Oliver Knill,
Professor of Mathematics at Harvard University, Cambridge, Massasuchets (USA),
has reviewed the 3rd edition of the biography "Jost Bürgi, Kepler und der Kaiser" written by Fritz Staudacher and published by NZZ Libro, Zurich.

More about Jost Bürgi (1552-1632)

Not only is this the best information source about Buergi, it is also the best biography I've seen about this mathematician. The book is well researched (there are many original sources and not just secondary literature), it is clearly and well written and also beautifully printed. Jost Buergi is a very interesting Renaissance personality, an universal talent that is even today vastly underestimated. For example, it has only been realized recently that the logarithms of Buergi were not only found long before Napier, but that they were also introduced in a more modern and clearer manner than those of Napier. Also, the enormous influence of Buergi on Kepler is made clear in the book. Without the logarithms of Buergi, the latter would hardly have found the Kepler laws. While other cases of unusual geniuses have been documented extensively (examples are Archimedes, who was also an engineer and inventor, George Green, who was a miller, Albert Einstein who was a patent employee, Srinivasa Ramanujan, who was an autodidact, Fritz Zwicky, a rocket man), so is the case Buergi much less well known. This book will help to give the necessary attention to one of the best and most creative mathematicians of the renaissance. On the structure of the book: the first chapter describes the origin of Buergi (Lichtensteig in Toggenburg). The author built in a lot of historical background here. The second chapter shows the professional career (locksmith, silversmith, watchmaker apprentice, etc.) It is exciting that there is a great deal of uncertainty: did Jost learn the watchmaking profession in Winterthur, or with the Habrecht family in Schaffhausen? Also, one does not know exactly, where Buergi spent his apprentice years: Nuernberg is the almost certain guess. Chapter 3 describes clocks built by Buergi, including observation clocks having an accuracy not surpassed at gthat time: Buergi was seven decades ahead of Huygens pendulum clock, of course, accurate astronomical data were extremely important. Kepler would not have found the elliptical shape without a precise timekeeping device. The book rightly refers to the Antikythera, a calendar mechanism that could have been built by Archimedes. In Chapter 4, instruments built by Buergi are introduced like (astrolabes, proportional compass, caliber rod, triangulation instruments or sextants.) Kepler has determined the Mars orbital ellipse with a Buergi sextant. Chapter 5 is dedicated to count Wilhelm IV of Hessel-Kassel. The kurfurstliche castle was the workplace of Buergi for 25 years. Tycho Brahe called it the count the most important astronomer in Europe. Buergi was responsible for the instruments. The fact that the accuracy of the Kasseler star measurements is twice as good as that of Tycho Brahe, is the merit of Buergi. Chapter 6 is about the celectial globes. Finally, Chapter 7 is devoted to mathematics. Buergi turns out to be more talented than the court mathematician Rothmann, who called the only Swiss-German-speaking Buergi read "the Illiteratus" (the unread) or "Horlogiopaeus" (the watchmaker). For the moment, Buergi has a friend in Reimers Baer, who also comes from simple circumstances, but can translate the Kopernikus for Buergi. The book notes that "along with Viete, Clavius and Stevin, Buergi is one of the pioneers of decimals and spelling" and "For Johannes Kepler it is not a question that it is Jost Buergi who invented the decimal fraction." Another central statement, which I have confirmed with my own humble research on writing an encyclopedia article on Buergi, is on page 179 of the book: "Buergi's logarithm pegs are not only developed earlier in time than Napier's, but from today's perspective also a qualitatively more modern one mathematical concept. "The whole chapter is exciting, showing that Buergi himself is not far from his own calculating machine and with an "art path algorithm" that anticipated matrix multiplication. Chapter 8 addresses the question of why Buergi remains so much obscured still today. Negative experiences played a role, and Kepler's secrecy clause is also essential. Buergi who was "beyond university and Latin" had to work hard to invent any invention, not just unprejudiced and unpunished copied. Fatal was that it was prohibited to Kepler due to objections by Brahe heirs, to mention only Brahe and his assistants. The logarithmic publication was also carried away in the turmoil of the Thirty Years' War. An interesting paradox is mentioned at the end of the chapter: "It's a paradox: Kepler sees badly, Brahe does not like to calculate, Buergi does not understand Latin, and yet revolutionizes this European triumvirate of a German mathematician, a Danish Astronomen and a Swiss clock maker in the Chech-Bohemian Prag in Austrian-Habsburg Aegide the knowledge of the world, because of extraordinary individual competences in their complementary areas of expertice." Chapter 9 illustrates the contributions of Buergi to the astronomy of Keplers, Chapterl 10, the return from Prague to Kassel, where also the family circumstances of Buergi are explained. chapter 12 is an epiloge to this extraordinary bibliography. A quote from the end of the book: "Jost Buergi is is the reason why the modern age ticks".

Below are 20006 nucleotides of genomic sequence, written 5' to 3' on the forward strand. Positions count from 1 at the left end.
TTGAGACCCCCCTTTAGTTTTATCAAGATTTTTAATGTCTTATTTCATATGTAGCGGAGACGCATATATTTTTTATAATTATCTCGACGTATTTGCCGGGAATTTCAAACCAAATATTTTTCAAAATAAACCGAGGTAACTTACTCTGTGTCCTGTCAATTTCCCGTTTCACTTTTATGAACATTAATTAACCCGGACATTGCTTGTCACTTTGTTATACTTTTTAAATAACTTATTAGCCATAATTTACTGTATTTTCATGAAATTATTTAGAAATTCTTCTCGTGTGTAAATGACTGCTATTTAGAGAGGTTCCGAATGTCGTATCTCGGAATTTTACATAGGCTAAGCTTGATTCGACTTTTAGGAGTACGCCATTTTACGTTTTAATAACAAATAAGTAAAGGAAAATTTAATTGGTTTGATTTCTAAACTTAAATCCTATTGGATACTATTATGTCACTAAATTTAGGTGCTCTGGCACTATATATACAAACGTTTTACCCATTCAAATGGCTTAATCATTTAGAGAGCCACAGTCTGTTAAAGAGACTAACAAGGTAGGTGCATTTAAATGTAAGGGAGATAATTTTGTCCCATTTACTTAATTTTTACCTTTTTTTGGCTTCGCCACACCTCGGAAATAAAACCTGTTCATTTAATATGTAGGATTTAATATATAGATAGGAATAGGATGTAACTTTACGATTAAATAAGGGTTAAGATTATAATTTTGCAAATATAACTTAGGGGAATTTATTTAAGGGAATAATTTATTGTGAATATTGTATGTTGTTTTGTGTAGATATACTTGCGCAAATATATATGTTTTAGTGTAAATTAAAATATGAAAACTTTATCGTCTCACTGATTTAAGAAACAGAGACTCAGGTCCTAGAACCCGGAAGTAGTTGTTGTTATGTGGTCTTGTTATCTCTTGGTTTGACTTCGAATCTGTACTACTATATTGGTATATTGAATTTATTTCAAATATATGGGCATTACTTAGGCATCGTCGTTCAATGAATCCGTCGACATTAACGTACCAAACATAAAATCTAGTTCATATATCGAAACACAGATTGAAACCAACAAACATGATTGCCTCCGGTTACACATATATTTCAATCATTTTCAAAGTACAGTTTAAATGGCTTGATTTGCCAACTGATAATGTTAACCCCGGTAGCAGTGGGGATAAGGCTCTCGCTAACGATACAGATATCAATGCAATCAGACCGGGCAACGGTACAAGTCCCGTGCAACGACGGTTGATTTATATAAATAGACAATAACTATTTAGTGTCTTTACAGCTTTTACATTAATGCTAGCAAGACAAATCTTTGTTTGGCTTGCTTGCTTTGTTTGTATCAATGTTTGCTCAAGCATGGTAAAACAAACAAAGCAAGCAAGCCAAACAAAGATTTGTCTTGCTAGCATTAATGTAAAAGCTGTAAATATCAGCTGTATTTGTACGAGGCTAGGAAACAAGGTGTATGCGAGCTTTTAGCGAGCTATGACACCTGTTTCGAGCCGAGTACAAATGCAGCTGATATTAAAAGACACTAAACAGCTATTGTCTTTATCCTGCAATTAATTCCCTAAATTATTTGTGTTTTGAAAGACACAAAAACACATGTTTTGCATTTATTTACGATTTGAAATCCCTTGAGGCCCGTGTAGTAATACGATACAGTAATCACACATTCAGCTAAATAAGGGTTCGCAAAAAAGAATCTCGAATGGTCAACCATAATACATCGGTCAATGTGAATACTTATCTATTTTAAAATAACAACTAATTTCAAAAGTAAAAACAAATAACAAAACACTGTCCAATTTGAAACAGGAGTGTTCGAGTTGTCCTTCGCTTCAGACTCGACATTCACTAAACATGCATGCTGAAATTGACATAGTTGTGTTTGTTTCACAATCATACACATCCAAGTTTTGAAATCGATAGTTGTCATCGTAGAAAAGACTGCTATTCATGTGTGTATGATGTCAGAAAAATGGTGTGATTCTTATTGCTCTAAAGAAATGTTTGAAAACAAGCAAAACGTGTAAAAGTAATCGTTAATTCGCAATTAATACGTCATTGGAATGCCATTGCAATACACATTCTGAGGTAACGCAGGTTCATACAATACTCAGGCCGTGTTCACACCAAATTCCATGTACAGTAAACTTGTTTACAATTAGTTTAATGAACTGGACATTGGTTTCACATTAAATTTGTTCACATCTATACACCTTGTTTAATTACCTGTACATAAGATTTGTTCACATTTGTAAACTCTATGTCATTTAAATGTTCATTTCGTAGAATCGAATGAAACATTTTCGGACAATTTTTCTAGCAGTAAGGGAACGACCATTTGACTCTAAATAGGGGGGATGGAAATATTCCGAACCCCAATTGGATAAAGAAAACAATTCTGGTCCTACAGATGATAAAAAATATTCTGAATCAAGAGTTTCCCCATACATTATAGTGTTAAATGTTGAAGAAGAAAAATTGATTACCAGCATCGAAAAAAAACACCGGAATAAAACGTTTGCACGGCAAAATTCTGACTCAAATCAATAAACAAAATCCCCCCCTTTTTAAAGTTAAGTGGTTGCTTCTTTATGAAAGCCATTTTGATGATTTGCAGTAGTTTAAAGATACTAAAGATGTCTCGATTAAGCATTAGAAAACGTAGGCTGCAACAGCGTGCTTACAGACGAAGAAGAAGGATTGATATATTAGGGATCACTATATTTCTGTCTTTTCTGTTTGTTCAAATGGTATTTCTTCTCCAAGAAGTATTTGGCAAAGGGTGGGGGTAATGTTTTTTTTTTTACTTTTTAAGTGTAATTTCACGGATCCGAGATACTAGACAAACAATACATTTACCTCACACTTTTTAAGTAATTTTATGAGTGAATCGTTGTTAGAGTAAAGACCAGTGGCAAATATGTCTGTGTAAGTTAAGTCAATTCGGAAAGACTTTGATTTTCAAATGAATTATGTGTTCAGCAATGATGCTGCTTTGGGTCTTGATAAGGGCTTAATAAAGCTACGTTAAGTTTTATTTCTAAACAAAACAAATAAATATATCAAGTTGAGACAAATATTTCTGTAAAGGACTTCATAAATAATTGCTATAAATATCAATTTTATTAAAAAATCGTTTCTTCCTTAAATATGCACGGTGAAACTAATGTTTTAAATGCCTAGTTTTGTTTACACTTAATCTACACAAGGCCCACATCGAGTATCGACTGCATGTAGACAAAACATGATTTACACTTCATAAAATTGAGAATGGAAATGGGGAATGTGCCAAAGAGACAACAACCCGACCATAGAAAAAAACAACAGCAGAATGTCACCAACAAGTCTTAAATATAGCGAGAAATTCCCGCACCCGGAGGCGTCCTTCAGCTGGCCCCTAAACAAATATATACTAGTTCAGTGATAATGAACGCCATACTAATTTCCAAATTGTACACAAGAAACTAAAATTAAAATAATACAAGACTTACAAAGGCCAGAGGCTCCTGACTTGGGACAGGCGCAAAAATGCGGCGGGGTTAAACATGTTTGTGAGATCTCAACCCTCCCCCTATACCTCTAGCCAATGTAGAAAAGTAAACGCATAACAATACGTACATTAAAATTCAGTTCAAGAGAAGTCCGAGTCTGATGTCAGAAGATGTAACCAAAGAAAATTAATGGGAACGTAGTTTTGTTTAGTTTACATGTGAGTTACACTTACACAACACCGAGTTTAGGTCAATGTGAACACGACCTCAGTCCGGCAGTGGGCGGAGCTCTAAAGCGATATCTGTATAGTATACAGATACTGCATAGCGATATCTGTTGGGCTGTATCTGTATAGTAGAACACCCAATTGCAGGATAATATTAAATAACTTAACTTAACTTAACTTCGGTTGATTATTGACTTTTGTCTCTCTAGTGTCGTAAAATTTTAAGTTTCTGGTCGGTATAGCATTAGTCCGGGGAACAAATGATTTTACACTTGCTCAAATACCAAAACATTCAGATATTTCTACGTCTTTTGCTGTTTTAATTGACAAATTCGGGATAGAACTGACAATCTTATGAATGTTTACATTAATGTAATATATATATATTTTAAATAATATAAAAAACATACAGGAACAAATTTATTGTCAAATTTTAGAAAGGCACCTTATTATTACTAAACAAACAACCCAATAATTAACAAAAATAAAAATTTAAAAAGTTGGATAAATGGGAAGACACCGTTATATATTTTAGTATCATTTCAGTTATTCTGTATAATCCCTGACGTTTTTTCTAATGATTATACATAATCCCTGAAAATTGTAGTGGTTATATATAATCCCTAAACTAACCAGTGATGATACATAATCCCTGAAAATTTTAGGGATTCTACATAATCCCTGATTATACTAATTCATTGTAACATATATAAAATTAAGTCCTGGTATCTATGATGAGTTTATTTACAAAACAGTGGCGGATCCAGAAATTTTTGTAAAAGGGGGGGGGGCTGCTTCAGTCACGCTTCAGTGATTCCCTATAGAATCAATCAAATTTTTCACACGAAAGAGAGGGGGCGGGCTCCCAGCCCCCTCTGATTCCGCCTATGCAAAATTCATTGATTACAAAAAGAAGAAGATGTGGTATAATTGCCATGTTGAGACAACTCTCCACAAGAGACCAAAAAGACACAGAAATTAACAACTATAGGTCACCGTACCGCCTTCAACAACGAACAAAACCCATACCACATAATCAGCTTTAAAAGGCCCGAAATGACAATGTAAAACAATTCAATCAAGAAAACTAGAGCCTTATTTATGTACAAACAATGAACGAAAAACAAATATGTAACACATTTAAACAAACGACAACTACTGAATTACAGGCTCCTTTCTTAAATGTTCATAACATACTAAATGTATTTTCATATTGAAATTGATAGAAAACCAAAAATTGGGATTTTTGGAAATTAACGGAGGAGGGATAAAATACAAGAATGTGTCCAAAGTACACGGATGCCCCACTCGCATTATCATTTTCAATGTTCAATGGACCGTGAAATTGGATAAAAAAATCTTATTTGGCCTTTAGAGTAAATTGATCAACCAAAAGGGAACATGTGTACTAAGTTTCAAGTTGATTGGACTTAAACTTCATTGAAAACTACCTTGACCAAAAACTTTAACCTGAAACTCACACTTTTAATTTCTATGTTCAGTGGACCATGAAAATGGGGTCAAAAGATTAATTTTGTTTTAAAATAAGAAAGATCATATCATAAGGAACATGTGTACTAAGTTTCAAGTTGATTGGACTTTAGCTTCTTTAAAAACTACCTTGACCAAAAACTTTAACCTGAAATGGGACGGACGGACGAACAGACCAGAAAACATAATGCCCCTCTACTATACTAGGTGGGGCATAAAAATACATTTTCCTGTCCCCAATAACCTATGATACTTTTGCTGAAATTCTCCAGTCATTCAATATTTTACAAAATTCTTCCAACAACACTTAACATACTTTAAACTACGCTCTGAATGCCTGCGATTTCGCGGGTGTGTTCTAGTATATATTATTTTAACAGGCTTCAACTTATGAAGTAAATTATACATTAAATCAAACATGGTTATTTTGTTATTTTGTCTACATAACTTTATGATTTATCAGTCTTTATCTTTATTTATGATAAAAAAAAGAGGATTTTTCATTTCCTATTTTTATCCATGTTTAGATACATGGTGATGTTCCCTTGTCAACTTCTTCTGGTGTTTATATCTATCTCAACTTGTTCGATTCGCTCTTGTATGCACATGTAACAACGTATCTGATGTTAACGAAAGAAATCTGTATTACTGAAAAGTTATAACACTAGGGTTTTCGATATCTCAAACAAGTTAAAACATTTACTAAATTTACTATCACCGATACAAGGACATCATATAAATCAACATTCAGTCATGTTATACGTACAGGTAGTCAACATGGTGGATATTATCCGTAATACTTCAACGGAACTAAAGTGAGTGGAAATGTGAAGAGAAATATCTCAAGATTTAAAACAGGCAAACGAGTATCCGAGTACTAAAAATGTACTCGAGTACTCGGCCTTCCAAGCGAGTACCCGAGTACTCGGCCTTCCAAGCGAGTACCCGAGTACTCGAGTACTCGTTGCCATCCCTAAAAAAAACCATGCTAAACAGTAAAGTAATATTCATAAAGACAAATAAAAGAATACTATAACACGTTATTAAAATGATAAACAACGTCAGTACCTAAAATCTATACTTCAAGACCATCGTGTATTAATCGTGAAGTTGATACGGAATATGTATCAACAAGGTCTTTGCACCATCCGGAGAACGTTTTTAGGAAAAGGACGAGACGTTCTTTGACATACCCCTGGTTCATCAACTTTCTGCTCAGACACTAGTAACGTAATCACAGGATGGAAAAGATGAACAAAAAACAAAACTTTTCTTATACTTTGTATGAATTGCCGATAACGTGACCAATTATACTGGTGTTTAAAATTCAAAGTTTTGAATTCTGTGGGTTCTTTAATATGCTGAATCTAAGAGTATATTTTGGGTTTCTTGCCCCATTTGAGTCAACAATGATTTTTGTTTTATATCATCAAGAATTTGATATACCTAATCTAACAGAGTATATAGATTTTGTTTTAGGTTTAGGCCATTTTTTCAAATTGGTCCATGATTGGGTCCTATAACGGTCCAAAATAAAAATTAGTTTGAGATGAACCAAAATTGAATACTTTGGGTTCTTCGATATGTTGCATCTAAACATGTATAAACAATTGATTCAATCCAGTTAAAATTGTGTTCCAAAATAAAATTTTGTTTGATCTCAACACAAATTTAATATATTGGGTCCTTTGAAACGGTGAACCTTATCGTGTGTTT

It is an important historical question, whether it was Bürgi or Napier who "invented logarithms". The evidence is overwhelming that Bürgi and Napier developed the concept independently, that Buergi knew it first, but that Napier published it first. The literature sources are added on the homepage of Oliver Knill due to special interest in the sentence he had written in an article published about Bürgi in the book Biographical Encyclopedia of Astronomers:
"Indications that Bürgi knew about Logarithms earlier in 1588 come from a letter of the astronomer Reimarus Ursus Dithmarus, who explains that Bürgi had a method to simplify his calculations using logarithms."
By the way, the Prize Committee of the Historical Astronomy Division of the American Astronomical Society has awarded to Thomas Hockey and to Oliver Knill, and also to all the other authors of individual entries of that book the 2017 "The Donald E. Osterbrock Book Prize for Historical Astronomy" for the Biographical Encyclopedia of Astronomers. knill@math.harvard.edu  http://www.math.harvard.edu/~knill/history/burgi